- The Washington Times - Saturday, October 17, 2009

ANALYSIS/OPINION:

ISLAMABAD, Pakistan.

I picked an interesting moment to visit Pakistan: four terrorist attacks in less than a week. The first was at the World Food Program office here in the capital; five killed. The second was in the Khyber Bazaar in Peshawar; more than 50 killed. The third was at the military’s general headquarters in Rawalpindi where Taliban insurgents, armed with automatic weapons, grenades and rocket launchers, fought for 22 hours. A couple of days later, terrorists attacked a military convoy, killing about 40 near the Swat Valley - territory only recently liberated from the Taliban by Pakistani military forces following a costly battle.

If you look closely, you’ll see a message written in this blood: “You, Pakistan’s so-called leaders, can’t provide food for the hungry or security for the marketplace. Your soldiers and officers can’t even protect themselves. You are useless and weak. You will submit. Or we will destroy you.”

Pakistanis can be remarkably nonchalant about terrorism. They have suffered 129 terrorist attacks in the two years since the assassination of presidential candidate Benazir Bhutto. Since Sept. 11, 2001, at least 5,000 Pakistanis have been killed in acts of terrorism.

But the assault on the general headquarters seems to have shaken people up. Hitting the Pakistani equivalent of the Pentagon is, as a headline in the daily newspaper Dawn puts it, “audacious.” The military is the country’s strongest, proudest and most durable institution. A serious offensive against the Taliban is expected, probably in Waziristan where the group seems to have been making gains.

I was invited to Pakistan by the State Department under a “U.S. Speaker and Specialist” program intended to improve the dialogue between Pakistanis and Americans. I have been speaking at universities, meeting with journalists, government officials and religious leaders, doing TV and radio interviews.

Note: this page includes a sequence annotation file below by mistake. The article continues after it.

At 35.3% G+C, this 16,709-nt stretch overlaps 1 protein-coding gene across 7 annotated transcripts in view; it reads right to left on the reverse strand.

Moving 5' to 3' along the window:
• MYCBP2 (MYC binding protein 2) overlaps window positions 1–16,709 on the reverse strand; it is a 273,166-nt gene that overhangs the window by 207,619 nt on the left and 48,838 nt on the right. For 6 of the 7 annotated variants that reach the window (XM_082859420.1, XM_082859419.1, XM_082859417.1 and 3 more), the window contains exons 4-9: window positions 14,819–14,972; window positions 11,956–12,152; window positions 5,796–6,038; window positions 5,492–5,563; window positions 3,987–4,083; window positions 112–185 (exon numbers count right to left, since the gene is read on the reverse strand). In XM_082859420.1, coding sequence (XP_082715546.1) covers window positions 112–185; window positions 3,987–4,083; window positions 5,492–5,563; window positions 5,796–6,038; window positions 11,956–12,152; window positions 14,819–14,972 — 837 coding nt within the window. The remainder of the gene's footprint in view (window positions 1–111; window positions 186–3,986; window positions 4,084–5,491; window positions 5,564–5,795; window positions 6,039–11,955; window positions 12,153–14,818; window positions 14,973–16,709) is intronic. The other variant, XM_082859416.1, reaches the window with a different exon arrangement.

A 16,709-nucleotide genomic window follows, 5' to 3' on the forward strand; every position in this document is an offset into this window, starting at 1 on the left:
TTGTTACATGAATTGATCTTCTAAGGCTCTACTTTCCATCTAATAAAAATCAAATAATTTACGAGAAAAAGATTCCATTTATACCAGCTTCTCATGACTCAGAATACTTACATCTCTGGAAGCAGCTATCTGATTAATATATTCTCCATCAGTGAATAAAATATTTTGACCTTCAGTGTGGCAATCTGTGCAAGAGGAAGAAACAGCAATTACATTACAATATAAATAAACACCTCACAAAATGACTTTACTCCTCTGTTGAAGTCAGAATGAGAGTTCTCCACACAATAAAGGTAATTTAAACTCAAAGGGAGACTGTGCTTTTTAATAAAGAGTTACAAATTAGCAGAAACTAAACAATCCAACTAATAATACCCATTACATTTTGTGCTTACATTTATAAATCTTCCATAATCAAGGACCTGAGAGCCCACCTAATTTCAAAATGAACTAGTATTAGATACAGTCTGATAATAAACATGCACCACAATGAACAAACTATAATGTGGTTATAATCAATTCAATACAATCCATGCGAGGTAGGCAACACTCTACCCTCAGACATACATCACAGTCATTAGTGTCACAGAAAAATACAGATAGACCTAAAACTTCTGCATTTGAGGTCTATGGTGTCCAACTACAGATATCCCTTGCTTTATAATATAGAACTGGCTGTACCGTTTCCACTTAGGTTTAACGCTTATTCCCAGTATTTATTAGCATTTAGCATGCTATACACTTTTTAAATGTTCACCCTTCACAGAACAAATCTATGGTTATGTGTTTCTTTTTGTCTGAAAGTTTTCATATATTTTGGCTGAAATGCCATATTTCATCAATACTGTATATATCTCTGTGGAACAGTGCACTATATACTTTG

I find people admirably hospitable. Many are friendly. But on the campuses in particular, mixed in with hard but fair questions, is a large measure of anger and resentment. The grievances cited: The U.S. interventions in Iraq and Afghanistan, U.S. support for Israel and India, Vietnam, Hiroshima - the list goes on.

In Lahore, I meet with a group of religious leaders. One refers to “moderate Islam.” Another says, “There is no such thing as ‘moderate Islam.’” I ask him what term he would use for the Islam of Osama bin Laden and Mullah Omar. “Oh, that’s not Islam at all,” he says. “So they are heretics?” I ask. “If we call them apostates and they call us apostates, where does it get us?” he replies. I respond: “What do you do instead? Ignore those slaughtering innocents in the name of Islam around the world and hope that someday they might see things differently? Why would that happen?” He thinks hard, but he does not come up with an answer.

At Quaid-i-Azam University in Islamabad, a professor responds to my remarks by instructing me: “Injustices and terrorism are two sides of the same coin.” I reply that the world has never been - and I’m afraid never will be - free of injustices. But by his reasoning, we not only must accept terrorism - we should give it license. If I decide to address the injustice of Sept. 11 - or of the genocide of black Muslims in Darfur - by blowing up this university, would that be OK? Just two sides of the same coin? He doesn’t concede the point, but others tell me they think I’m right and he’s wrong.

Pakistan is having a historic debate, and it is having it in the midst of a civil war. Pakistan is a front-line state in a global conflict. For a while we called it the war on terrorism; now we can’t agree on a name. I’m persuaded that the majority in this country is on the right side of the debate, the civil war and the global conflict. But among history’s lessons is this: When moderate majorities face radical and determined minorities, there is no guaranteeing the outcome.

Clifford D. May is president of the Foundation for the Defense of Democracies, a policy institute focusing on terrorism.

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